RB: So I see that the series is about Bottom Up approaches for India. How did your interest in this area begin and grow?

RdJ: Following my passion for energy in an engineering masters, leaving economics after finishing my bachelors in it for what it was then, I discovered that there was such a thing called “Agent Based Modelling”. It is a modelling technique that can incorporate bounded rationality, meaning we are rational about our decisions in the future, but accept that these decisions face uncertainties. It also can deal with complex behavior, which means that based on some initial conditions, you can get very different outcomes each time you repeat the same experiment.
The butterfly effect is a good example of this. Academics also called the agent-based modelling, a bottom-up technique because you start with a few elements and you see the system emerge without top-down intervention. Also,villagers becoming prosumers is a typical bottom-up example. I believe that many difficulties and challenges governments faces can be solved with such a bottom-up or hybrid top-down and bottom-up approach.


RB: What do you see in the rural spark impact map in the next 1, 2 and 5 years?

RdJ: In the short-run we see multiple energy suppliers and local village networks emerge in different states of India (the first layer, as explained in the first blog of the series). Currently, undertakings are in motion to create the second and the third layer, which is more challenging since more stakeholders, especially the local state power companies will be affected. Creating a connection to the grid as well won’t be a walk in the park as it involves the approval with the government and making sense out of the economics and political factors. Along with energy access, more than 30 million ton CO2 emissions will be avoided by replacing kerosene lamps and having people using renewable sources in rural areas instead of an energy supply consisting of coal and natural gas.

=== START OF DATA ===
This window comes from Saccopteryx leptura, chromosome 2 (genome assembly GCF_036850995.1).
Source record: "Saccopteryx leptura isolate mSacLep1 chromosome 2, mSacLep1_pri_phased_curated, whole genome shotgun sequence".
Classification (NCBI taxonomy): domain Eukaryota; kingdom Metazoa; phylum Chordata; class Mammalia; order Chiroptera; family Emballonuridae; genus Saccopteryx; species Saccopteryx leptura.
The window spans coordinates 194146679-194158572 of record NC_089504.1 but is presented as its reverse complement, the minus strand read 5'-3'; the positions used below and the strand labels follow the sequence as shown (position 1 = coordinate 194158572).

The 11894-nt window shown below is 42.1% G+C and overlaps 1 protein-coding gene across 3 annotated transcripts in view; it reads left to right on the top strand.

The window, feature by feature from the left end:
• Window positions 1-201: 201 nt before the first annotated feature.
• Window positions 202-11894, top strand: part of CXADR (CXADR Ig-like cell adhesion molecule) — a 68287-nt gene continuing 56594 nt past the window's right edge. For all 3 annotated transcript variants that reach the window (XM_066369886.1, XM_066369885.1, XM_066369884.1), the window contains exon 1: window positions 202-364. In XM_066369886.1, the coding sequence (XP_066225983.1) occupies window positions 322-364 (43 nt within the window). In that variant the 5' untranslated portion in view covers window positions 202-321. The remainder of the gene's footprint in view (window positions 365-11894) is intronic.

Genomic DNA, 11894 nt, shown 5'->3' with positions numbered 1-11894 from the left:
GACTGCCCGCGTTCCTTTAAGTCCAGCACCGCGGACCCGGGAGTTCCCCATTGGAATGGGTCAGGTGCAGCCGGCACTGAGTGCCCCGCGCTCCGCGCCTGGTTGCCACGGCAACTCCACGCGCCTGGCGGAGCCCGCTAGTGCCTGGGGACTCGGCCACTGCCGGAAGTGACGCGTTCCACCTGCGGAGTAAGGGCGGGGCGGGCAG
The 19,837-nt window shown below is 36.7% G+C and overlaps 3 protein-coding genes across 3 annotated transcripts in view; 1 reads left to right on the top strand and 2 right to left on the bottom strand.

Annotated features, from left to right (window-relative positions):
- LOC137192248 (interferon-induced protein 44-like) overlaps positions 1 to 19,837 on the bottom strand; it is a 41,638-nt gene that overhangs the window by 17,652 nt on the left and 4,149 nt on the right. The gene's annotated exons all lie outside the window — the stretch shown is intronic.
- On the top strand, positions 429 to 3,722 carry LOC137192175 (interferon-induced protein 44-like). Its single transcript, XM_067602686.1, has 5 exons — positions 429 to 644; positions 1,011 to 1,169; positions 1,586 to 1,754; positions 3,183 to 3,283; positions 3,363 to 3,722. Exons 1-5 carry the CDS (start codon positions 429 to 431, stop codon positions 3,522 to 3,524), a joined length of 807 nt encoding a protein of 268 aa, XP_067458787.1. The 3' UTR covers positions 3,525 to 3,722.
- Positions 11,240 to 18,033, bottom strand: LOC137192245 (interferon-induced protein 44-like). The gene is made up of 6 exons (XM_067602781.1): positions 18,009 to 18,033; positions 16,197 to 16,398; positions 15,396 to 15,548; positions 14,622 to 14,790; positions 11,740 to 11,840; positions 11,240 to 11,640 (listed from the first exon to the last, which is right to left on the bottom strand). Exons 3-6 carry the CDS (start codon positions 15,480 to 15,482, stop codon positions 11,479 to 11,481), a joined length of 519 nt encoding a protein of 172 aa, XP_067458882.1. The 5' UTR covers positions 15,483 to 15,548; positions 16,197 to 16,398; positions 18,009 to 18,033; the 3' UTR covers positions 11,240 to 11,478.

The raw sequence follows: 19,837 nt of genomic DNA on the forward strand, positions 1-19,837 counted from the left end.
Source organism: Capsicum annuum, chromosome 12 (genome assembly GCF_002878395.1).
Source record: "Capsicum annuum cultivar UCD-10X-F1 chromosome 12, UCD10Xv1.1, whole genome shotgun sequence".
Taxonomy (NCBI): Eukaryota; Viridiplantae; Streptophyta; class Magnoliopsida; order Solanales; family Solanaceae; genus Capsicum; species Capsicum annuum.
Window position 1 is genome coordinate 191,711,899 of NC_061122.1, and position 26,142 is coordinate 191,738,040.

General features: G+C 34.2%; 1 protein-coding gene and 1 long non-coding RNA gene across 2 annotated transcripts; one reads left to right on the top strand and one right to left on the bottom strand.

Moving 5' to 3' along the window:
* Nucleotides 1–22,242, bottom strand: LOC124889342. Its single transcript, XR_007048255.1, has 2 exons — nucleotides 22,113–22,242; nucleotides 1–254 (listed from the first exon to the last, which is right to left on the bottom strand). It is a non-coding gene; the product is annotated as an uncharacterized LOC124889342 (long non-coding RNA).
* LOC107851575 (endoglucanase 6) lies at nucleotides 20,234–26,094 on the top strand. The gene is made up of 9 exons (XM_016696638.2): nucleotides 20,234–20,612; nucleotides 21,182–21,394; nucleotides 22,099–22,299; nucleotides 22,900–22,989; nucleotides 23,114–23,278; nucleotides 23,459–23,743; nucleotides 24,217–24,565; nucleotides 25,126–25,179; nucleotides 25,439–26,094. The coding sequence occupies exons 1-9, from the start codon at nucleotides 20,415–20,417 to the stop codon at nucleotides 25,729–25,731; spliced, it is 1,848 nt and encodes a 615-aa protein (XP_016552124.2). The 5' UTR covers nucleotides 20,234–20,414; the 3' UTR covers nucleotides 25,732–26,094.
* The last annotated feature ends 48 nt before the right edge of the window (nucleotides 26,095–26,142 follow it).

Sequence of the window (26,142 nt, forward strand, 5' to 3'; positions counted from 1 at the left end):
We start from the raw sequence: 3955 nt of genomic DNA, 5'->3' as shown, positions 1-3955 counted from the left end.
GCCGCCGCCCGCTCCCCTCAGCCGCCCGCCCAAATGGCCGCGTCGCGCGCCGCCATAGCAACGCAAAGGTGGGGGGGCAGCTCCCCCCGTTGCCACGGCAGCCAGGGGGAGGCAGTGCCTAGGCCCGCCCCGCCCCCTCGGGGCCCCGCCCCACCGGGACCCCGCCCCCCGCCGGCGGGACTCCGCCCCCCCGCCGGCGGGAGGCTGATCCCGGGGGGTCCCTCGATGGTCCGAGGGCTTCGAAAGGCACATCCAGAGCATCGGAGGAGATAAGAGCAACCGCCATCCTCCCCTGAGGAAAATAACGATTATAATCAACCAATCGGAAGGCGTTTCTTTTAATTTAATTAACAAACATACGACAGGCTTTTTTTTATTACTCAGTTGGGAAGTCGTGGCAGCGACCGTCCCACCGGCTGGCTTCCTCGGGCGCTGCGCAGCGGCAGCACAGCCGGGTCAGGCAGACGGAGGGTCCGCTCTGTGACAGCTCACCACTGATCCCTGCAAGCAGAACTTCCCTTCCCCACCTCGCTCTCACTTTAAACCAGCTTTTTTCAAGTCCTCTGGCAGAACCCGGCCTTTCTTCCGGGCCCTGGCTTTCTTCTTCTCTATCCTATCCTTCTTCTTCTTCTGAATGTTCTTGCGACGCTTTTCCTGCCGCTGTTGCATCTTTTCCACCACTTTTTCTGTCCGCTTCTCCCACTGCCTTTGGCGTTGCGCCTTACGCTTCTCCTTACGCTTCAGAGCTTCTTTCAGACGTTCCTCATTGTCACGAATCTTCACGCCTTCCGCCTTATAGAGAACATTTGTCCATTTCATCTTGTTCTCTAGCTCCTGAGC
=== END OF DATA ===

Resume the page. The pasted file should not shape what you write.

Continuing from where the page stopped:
RB: Where do general public stand in this plan?

RdJ: Our experience talking with the rural population showed us that energy is just one of their many concerns and aspirations. They are not focussed on this larger plan we have in mind, and that makes sense. For now we are happy to see that there are local villagers willing to take up the role of local energy supplier. And since this a fresh idea, the rural population needs to get used to this idea of generating and selling energy themselves. It will be another leap if they start interacting with villagers from other areas to trade energy. Also when we interact with villagers they tell us that they want “real energy”, and it is only real when it comes from the grid in their opinion, even if the solar energy supply is more stable at the current level. Moreover, villagers expect that the government to be responsible for their electricity supply, as opposed to a company or an ngo for example. CEEW found this to be the case in several other villages as well. I believe electricity should be everyone’s right and the government is mainly responsible, but to make it a reality we should be able to share this responsibility as well.


‘Developing India: from the Bottom-Up’ will be out tomorrow. Check back in for the first post, where we break down Bottom-up approaches in the context of development. REIN thanks Rob for his time and patience which were valuable to the development of this series.